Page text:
Berger v. Pubco: What does Pubco add to our understanding about the interconnectedness of corporate law substantive rights and corporate law procedural rules? And where does this decision come out in adjusting process rules so they are strongly or weakly “minority friendly”?
Corporate litigators, I am sure, would never miss the fact that substantive rights mean little apart from the process through which they can be asserted, defended and elaborated in court (and by implication, in settlement negotiations). Remarkably, this is something that corporate legal academics often overlook in discussing the nature of corporate law rights.
In my view, Justice Jacobs nails this in Pubco. Jacobs appears keenly aware that escrow and opt in requirements stand radically to undermine the value of the quasi-appraisal, so that the fiduciary duty of disclosure in short form mergers might have little meaningful application. (Remarkably, the 2007 amendments to §262 eliminated few of the formalistic obstacles to appraisal’s promise of fair value for cashed out shareholders). Skeptics of Delaware’s bona fides should note that in Pubco Jacobs has added real force to the class action, “quasi-appraisal” valuation remedy available to minorities. Pubco’s resolve about escrow (“no”), opt in (“no”), and its continued support for the class action mechanism in “equitable” appraisals, will increase the litigation risk for controllers, and increase the likelihood of positive recoveries for minorities cashed out via §253. Even more importantly, perhaps, it may produce better disclosure for minorities in this setting -- and maybe even better prices, if appraisal and quasi-appraisal are more credible deterrents to overreaching.
Another word about substance and the relative inattentiveness of corporate legal commentators to the importance of procedure. Most recently, race to the toppers have identified the core asset of Delaware incorporation as recourse to its court system (as well as its corporate law case law). Shockingly, they have failed to note that Delaware incorporation does not mandate that a Delaware-governed corporate lawsuit will be heard in Delaware (as I highlight in my article, Regulatory Competition, Choice of Forum, and Delaware's Stake in Corporate Law, in the Delaware Journal of Corporate Law).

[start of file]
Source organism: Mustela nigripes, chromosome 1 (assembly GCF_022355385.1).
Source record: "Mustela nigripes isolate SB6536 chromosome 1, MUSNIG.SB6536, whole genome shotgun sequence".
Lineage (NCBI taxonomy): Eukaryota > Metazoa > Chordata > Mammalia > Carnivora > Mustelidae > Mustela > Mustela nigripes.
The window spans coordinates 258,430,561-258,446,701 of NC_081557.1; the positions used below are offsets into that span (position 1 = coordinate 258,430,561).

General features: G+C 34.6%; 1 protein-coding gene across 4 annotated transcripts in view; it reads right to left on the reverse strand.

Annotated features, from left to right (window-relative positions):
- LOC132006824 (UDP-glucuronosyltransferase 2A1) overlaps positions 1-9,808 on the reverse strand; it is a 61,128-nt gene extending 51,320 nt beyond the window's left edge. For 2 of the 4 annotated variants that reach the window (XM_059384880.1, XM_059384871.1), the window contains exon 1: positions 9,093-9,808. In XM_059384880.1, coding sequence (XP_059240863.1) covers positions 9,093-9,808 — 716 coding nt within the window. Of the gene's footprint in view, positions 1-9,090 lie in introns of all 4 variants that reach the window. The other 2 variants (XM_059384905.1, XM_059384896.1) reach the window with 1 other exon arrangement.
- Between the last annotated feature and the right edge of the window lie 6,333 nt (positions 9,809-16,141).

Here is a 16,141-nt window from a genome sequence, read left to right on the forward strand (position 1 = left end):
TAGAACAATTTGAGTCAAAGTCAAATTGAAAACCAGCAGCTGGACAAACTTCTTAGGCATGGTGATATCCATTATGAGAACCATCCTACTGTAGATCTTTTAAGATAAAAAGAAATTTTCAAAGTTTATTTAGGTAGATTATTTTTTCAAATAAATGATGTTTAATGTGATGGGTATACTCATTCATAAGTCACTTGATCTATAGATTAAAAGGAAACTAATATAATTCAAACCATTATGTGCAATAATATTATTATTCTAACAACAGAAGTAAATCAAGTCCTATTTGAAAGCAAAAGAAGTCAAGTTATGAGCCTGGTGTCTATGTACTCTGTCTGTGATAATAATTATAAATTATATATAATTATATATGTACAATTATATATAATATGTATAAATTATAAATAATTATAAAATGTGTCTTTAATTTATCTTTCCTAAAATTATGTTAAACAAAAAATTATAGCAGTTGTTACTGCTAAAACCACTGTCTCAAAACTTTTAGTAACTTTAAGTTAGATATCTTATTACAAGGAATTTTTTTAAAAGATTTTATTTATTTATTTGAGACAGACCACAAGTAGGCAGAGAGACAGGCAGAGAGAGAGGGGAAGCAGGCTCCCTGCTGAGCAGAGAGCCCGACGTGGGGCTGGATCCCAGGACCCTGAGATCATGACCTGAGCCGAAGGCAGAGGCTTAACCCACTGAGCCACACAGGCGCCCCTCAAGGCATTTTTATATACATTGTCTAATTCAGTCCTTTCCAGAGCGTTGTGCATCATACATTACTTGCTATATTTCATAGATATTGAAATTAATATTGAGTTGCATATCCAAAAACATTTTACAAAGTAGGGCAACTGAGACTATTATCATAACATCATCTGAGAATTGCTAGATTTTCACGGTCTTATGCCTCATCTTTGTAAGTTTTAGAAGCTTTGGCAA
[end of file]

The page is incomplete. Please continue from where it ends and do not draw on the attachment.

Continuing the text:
We have grown comfortable, of course, with the possibility of removal to the federal courts; but modern long arm statutes mean that many other states have jurisdiction to hear cases governed by Delaware corporate law -- and corporate litigators seem increasingly willing to “go there” (i.e. to file Delaware corporate law cases beyond Delaware). Furthermore – back to the substance versus process divide – in other states, Delaware’s procedural rules (as relevant to attorneys’ fees and discovery, for example), would not govern – the other state’s would. This might be part of what is driving the Delaware Supreme Court’s seemingly increased sensitivity to process limits that might undermine the viability and credibility of promised rights (here, minorities’ recourse to a fair, judicially determined valuation of their shares).
As for shareholders, Delaware cannot go overboard in undermining substantive rights with procedural rabbit holes without driving cases (and ultimately, corporations) elsewhere to its disadvantage. This may be on the Justices' mind. Or maybe, as stated in Pubco, it’s just a matter of “trust” and the “equities.”